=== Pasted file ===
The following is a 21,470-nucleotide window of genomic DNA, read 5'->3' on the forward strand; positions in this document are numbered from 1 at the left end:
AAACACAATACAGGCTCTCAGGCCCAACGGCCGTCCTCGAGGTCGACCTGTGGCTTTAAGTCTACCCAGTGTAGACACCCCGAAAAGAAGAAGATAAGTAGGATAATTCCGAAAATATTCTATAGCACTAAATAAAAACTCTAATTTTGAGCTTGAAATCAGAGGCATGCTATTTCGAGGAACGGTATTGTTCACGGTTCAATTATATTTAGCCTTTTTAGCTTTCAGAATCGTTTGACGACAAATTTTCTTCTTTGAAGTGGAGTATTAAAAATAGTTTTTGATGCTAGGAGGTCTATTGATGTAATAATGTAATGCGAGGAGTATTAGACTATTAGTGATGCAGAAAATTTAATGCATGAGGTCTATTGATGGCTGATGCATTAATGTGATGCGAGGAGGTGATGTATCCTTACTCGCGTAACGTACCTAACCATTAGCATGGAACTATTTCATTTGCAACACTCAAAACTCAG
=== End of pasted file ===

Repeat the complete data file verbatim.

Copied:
The following is a 21,470-nucleotide window of genomic DNA, read 5'->3' on the forward strand; positions in this document are numbered from 1 at the left end:
AAACACAATACAGGCTCTCAGGCCCAACGGCCGTCCTCGAGGTCGACCTGTGGCTTTAAGTCTACCCAGTGTAGACACCCCGAAAAGAAGAAGATAAGTAGGATAATTCCGAAAATATTCTATAGCACTAAATAAAAACTCTAATTTTGAGCTTGAAATCAGAGGCATGCTATTTCGAGGAACGGTATTGTTCACGGTTCAATTATATTTAGCCTTTTTAGCTTTCAGAATCGTTTGACGACAAATTTTCTTCTTTGAAGTGGAGTATTAAAAATAGTTTTTGATGCTAGGAGGTCTATTGATGTAATAATGTAATGCGAGGAGTATTAGACTATTAGTGATGCAGAAAATTTAATGCATGAGGTCTATTGATGGCTGATGCATTAATGTGATGCGAGGAGGTGATGTATCCTTACTCGCGTAACGTACCTAACCATTAGCATGGAACTATTTCATTTGCAACACTCAAAACTCAG